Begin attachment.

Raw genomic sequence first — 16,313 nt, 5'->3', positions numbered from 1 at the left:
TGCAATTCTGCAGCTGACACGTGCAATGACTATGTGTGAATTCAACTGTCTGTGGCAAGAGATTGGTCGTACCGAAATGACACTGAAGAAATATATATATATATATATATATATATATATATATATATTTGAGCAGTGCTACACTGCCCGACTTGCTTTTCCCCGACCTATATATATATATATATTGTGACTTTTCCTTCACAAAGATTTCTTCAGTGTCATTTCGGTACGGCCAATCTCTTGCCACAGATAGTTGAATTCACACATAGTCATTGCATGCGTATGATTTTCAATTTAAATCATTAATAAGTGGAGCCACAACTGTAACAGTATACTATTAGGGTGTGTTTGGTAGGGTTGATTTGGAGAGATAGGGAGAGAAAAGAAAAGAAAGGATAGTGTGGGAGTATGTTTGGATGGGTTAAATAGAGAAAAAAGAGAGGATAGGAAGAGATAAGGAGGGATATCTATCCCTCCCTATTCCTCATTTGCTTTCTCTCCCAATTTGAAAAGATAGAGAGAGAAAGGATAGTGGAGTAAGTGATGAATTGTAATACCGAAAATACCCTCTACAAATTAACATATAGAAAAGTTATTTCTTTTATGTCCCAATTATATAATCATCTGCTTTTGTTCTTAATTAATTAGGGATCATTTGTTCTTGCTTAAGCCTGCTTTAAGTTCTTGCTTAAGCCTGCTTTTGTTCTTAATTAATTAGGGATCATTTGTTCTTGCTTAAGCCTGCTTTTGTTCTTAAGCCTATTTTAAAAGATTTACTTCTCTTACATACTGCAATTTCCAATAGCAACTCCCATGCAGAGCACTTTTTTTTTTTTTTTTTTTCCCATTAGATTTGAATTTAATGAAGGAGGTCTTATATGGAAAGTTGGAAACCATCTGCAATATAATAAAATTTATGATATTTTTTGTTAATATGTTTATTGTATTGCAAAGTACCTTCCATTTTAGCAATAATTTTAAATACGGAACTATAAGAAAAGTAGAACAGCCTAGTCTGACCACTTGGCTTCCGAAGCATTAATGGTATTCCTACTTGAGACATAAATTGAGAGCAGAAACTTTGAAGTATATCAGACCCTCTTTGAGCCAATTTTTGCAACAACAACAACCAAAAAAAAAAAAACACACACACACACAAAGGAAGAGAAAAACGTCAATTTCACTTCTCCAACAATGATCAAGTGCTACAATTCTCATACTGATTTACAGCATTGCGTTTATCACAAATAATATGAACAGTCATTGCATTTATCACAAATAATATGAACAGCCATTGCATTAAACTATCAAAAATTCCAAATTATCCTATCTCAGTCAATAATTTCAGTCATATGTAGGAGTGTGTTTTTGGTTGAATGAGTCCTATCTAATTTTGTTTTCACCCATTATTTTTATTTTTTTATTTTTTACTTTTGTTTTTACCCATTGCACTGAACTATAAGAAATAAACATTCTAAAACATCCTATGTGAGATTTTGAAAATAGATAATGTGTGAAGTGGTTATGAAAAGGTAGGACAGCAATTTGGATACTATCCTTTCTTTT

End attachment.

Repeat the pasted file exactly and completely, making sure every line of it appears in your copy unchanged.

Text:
Raw genomic sequence first — 16,313 nt, 5'->3', positions numbered from 1 at the left:
TGCAATTCTGCAGCTGACACGTGCAATGACTATGTGTGAATTCAACTGTCTGTGGCAAGAGATTGGTCGTACCGAAATGACACTGAAGAAATATATATATATATATATATATATATATATATATATATTTGAGCAGTGCTACACTGCCCGACTTGCTTTTCCCCGACCTATATATATATATATATTGTGACTTTTCCTTCACAAAGATTTCTTCAGTGTCATTTCGGTACGGCCAATCTCTTGCCACAGATAGTTGAATTCACACATAGTCATTGCATGCGTATGATTTTCAATTTAAATCATTAATAAGTGGAGCCACAACTGTAACAGTATACTATTAGGGTGTGTTTGGTAGGGTTGATTTGGAGAGATAGGGAGAGAAAAGAAAAGAAAGGATAGTGTGGGAGTATGTTTGGATGGGTTAAATAGAGAAAAAAGAGAGGATAGGAAGAGATAAGGAGGGATATCTATCCCTCCCTATTCCTCATTTGCTTTCTCTCCCAATTTGAAAAGATAGAGAGAGAAAGGATAGTGGAGTAAGTGATGAATTGTAATACCGAAAATACCCTCTACAAATTAACATATAGAAAAGTTATTTCTTTTATGTCCCAATTATATAATCATCTGCTTTTGTTCTTAATTAATTAGGGATCATTTGTTCTTGCTTAAGCCTGCTTTAAGTTCTTGCTTAAGCCTGCTTTTGTTCTTAATTAATTAGGGATCATTTGTTCTTGCTTAAGCCTGCTTTTGTTCTTAAGCCTATTTTAAAAGATTTACTTCTCTTACATACTGCAATTTCCAATAGCAACTCCCATGCAGAGCACTTTTTTTTTTTTTTTTTTTCCCATTAGATTTGAATTTAATGAAGGAGGTCTTATATGGAAAGTTGGAAACCATCTGCAATATAATAAAATTTATGATATTTTTTGTTAATATGTTTATTGTATTGCAAAGTACCTTCCATTTTAGCAATAATTTTAAATACGGAACTATAAGAAAAGTAGAACAGCCTAGTCTGACCACTTGGCTTCCGAAGCATTAATGGTATTCCTACTTGAGACATAAATTGAGAGCAGAAACTTTGAAGTATATCAGACCCTCTTTGAGCCAATTTTTGCAACAACAACAACCAAAAAAAAAAAAACACACACACACACAAAGGAAGAGAAAAACGTCAATTTCACTTCTCCAACAATGATCAAGTGCTACAATTCTCATACTGATTTACAGCATTGCGTTTATCACAAATAATATGAACAGTCATTGCATTTATCACAAATAATATGAACAGCCATTGCATTAAACTATCAAAAATTCCAAATTATCCTATCTCAGTCAATAATTTCAGTCATATGTAGGAGTGTGTTTTTGGTTGAATGAGTCCTATCTAATTTTGTTTTCACCCATTATTTTTATTTTTTTATTTTTTACTTTTGTTTTTACCCATTGCACTGAACTATAAGAAATAAACATTCTAAAACATCCTATGTGAGATTTTGAAAATAGATAATGTGTGAAGTGGTTATGAAAAGGTAGGACAGCAATTTGGATACTATCCTTTCTTTT